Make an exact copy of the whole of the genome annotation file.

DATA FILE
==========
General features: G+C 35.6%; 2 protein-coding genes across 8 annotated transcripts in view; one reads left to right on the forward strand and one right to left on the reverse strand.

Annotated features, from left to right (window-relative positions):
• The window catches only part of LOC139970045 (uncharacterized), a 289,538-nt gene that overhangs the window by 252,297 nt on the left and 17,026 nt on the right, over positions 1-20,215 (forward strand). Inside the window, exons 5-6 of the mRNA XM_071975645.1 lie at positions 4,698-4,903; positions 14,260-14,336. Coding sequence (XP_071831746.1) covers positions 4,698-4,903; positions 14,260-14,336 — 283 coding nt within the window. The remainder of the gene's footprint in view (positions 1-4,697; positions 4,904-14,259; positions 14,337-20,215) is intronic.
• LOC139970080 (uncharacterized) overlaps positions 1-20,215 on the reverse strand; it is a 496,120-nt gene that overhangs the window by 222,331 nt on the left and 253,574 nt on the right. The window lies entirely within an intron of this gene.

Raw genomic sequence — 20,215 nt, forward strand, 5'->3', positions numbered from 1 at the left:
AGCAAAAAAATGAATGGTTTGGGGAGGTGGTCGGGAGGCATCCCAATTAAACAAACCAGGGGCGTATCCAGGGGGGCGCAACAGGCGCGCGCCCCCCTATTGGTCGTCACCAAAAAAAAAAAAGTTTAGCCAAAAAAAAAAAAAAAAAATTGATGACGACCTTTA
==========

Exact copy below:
General features: G+C 35.6%; 2 protein-coding genes across 8 annotated transcripts in view; one reads left to right on the forward strand and one right to left on the reverse strand.

Annotated features, from left to right (window-relative positions):
• The window catches only part of LOC139970045 (uncharacterized), a 289,538-nt gene that overhangs the window by 252,297 nt on the left and 17,026 nt on the right, over positions 1-20,215 (forward strand). Inside the window, exons 5-6 of the mRNA XM_071975645.1 lie at positions 4,698-4,903; positions 14,260-14,336. Coding sequence (XP_071831746.1) covers positions 4,698-4,903; positions 14,260-14,336 — 283 coding nt within the window. The remainder of the gene's footprint in view (positions 1-4,697; positions 4,904-14,259; positions 14,337-20,215) is intronic.
• LOC139970080 (uncharacterized) overlaps positions 1-20,215 on the reverse strand; it is a 496,120-nt gene that overhangs the window by 222,331 nt on the left and 253,574 nt on the right. The window lies entirely within an intron of this gene.

Raw genomic sequence — 20,215 nt, forward strand, 5'->3', positions numbered from 1 at the left:
AGCAAAAAAATGAATGGTTTGGGGAGGTGGTCGGGAGGCATCCCAATTAAACAAACCAGGGGCGTATCCAGGGGGGCGCAACAGGCGCGCGCCCCCCTATTGGTCGTCACCAAAAAAAAAAAAGTTTAGCCAAAAAAAAAAAAAAAAAATTGATGACGACCTTTA